Global Business Assignment!

Homework is due by tomorrow, December 25th @ 8:00 pm New york time. It is one paper and answer to journal question (not exceeding 100 words for journal answer)

 

Based on reading of the Greenfield Venture or Acquisition Section on chapter 13 and 14 attached,  on pages 434-438, your Assignment is to address the following in your paper

 

Checklist:

 

  1. Discuss the pros of both options (acquisitions versus Greenfield ventures) for Zip-6
  2. Discuss the cons of both options (acquisitions versus Greenfield ventures) for Zip-6
  3. State your choice of options to pursue and your reasons for this choice.

This is the link to initial scenario:

 

http://extmedia.kaplan.edu/business/AB220_MT220_1203C/Unit_1/index.html

 

Respond in a minimum of one page in APA format to this Assignment.

 

 

Journal question

Perhaps the most significant import into the United States is oil! This Journal Activity asks you to examine the following government energy site:

 

Go to website of The U.S. Energy Information Administration, then go to the “Sources & Uses” at the top of the website, select “Petroleum”, then scroll down to the “Energy in brief articles” on the left hand bar and choose the article, “How dependent are we on foreign oil?”

After reading this information and the “Learn More” links at the bottom of the web article, journal your thoughts and impressions in 100 words.

 

Thanks,

 

Bakiliyam

After you have read this chapter you should be able to:

1 Explain the promises and risks associated with exporting.

2 Identify the steps managers can take to improve their firm’s export performance. 3 Identify information sources and government programs that exist to help exporters. 4 Recognize the basic steps involved in export financing.

5 Describe how countertrade can be used to facilitate exporting. LE A

R N

IN G

O B

J E

C T

IV E

S

part 5 Competing in a Global Marketplace

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opening case

V ellus Products was founded in 1991 in Columbus, Ohio, by Sharon Doherty to sell shampoo for pets. Doherty’s original insight was that shampoos for people don’t work well on pets because the skin of most animals is more sensitive than that of humans and becomes easily irritated. Because of her experience showing dogs, she knew that most existing pet shampoo left dog hair unmanageable and lacking the glamour needed for a dog show. Working with her nephew, who had a Ph.D. in chemistry, Doherty developed salon-type formulas specially suited to dogs (shampoo for horses was added later). Doherty booked Vellus’s first export sales in 1993 when a Taiwanese businessman, who had bought the shampoo in the United States, ordered $25,000 worth of product, which he wanted to sell at dog shows in Taiwan. Before long, Doherty was getting calls from people around the world, most of whom heard about Vellus’s products in dog shows, and a thriving export busi- ness was born. As the volume of inquiries built up, Doherty realized she needed to gain a better under- standing of foreign markets, export potential, and financing options, so she contacted the U.S. Department of Commerce’s Commercial Service offices in Columbus. “As business has grown, I have gone from ordering country profiles to requesting customized exporting and financing strategies tailored to maximize export potential,” she says. Today Vellus exports to 28 nations, although the bulk of the firm’s international business operates through distributors in Sweden, Finland, Britain, France, Germany, Australia, New Zealand, Canada, and Iceland, where the products are marketed at pet shows and exhibitions. The company has registered its trademark in 15 European countries, and international sales account for more than half the firm’s total. “I credit the Commercial Service for helping me to expand my exports, as it would have been much more difficult on my own,” Doherty says.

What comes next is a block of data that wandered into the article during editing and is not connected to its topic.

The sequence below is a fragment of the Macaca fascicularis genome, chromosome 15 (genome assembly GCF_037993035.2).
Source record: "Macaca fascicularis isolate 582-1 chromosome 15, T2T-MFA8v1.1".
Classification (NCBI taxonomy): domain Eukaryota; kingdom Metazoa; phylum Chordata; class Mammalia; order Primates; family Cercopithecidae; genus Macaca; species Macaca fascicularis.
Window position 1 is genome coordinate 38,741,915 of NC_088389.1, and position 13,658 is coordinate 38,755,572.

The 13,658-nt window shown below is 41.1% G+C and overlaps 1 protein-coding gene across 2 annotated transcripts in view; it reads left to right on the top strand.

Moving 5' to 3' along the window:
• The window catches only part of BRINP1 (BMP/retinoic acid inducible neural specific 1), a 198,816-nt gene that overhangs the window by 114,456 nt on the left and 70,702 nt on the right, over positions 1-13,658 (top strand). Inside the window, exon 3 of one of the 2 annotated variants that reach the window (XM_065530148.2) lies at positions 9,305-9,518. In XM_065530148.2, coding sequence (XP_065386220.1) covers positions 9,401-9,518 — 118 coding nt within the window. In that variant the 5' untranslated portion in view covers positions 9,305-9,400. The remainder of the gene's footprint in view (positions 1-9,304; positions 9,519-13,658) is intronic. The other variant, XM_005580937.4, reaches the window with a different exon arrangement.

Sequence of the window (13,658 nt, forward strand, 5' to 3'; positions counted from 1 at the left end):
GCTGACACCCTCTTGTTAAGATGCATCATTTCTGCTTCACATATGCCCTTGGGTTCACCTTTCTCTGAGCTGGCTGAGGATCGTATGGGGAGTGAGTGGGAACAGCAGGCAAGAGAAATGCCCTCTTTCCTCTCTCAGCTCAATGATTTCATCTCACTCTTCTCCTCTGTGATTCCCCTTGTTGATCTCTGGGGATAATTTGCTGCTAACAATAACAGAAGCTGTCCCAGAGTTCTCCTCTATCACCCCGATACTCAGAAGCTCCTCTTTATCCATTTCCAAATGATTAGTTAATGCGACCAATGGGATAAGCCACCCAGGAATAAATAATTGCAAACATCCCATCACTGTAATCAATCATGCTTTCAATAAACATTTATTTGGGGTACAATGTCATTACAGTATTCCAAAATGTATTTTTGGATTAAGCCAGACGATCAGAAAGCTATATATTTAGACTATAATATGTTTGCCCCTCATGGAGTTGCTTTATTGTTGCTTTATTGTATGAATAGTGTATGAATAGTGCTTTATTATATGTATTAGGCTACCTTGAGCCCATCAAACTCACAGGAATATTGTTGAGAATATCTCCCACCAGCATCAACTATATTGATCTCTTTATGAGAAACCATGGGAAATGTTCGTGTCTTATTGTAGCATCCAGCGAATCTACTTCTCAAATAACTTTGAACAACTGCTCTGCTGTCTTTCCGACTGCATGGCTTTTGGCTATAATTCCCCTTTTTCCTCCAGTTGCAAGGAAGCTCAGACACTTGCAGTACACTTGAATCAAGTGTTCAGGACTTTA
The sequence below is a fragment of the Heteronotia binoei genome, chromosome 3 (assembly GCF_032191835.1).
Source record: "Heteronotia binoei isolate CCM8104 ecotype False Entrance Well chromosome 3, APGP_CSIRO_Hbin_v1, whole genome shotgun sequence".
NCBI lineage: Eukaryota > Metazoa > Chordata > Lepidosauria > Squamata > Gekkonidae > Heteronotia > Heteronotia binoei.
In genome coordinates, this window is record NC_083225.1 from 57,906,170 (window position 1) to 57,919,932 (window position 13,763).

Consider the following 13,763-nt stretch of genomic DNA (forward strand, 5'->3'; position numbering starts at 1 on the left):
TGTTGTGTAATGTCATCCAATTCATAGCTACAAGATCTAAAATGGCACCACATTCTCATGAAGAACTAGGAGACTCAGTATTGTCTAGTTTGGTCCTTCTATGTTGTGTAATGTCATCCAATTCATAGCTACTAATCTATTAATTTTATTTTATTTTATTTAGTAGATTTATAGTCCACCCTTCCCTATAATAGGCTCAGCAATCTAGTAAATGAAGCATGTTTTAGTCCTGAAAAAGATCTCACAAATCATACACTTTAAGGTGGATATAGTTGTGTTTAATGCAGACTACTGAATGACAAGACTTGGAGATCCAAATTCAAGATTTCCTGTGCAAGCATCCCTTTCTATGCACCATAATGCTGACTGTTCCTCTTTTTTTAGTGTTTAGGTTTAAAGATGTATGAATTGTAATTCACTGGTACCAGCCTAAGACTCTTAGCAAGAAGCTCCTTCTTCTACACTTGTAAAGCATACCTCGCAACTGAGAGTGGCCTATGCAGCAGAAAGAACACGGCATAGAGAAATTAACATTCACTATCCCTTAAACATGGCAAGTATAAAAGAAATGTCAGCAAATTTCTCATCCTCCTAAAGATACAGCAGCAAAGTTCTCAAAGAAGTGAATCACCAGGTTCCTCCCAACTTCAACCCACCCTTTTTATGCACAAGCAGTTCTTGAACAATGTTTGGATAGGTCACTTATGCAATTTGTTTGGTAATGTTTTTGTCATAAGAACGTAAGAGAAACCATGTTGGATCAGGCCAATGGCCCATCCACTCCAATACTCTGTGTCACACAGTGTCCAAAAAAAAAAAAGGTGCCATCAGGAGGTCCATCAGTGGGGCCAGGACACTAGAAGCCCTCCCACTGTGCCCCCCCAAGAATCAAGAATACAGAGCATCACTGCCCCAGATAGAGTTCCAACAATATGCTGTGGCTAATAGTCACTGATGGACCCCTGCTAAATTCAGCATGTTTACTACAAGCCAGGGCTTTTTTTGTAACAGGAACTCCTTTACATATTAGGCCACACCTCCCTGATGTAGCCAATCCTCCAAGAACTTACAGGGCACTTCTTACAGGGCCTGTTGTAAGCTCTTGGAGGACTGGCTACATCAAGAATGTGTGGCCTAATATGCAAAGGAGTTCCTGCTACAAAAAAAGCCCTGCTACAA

Vellus Products

Exporting, Importing, and Countertrade

13 c h a p t e r

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444 Part Five Competing in a Global Marketplace

Reflecting on her international success, Doherty has some advice for others who might want to go down the same road. First, she says, know whom you are dealing with. Relationships are important to successful exporting. Doherty says she gives advice and guidance to her distributors, sharing her knowledge and helping them to be successful. Second, having being duped by a man who falsely claimed he knew the pet market, she advocates doing background checks on potential business partners. “Gather as much information as you can,” she says. “Don’t make any assumptions; the wrong choice can cost your business valuable time and money.” Third, Doherty believes it is important to learn the local culture. Vellus products are adapted to best suit different groom- ing techniques in different countries, something she believes has helped to make the company more successful. Finally, Doherty says, enjoy the ride! “I love exporting because it has enabled me to meet so many people from other cultures. Exporting has made me more broad-minded, and I have developed a great appreciation for other cultures and the way others live their lives.” • Sources: U.S. Department of Commerce Web site, “Vellus Products Inc.,” www.export.gov, accessed March 16, 2010; C. K. Cultice, “Best in Show: Vellus Products,” World Trade , January 2007, pp. 70–73; and C. K. Cultice, “Lathering up World Markets,” Business America , July 1997, p. 33.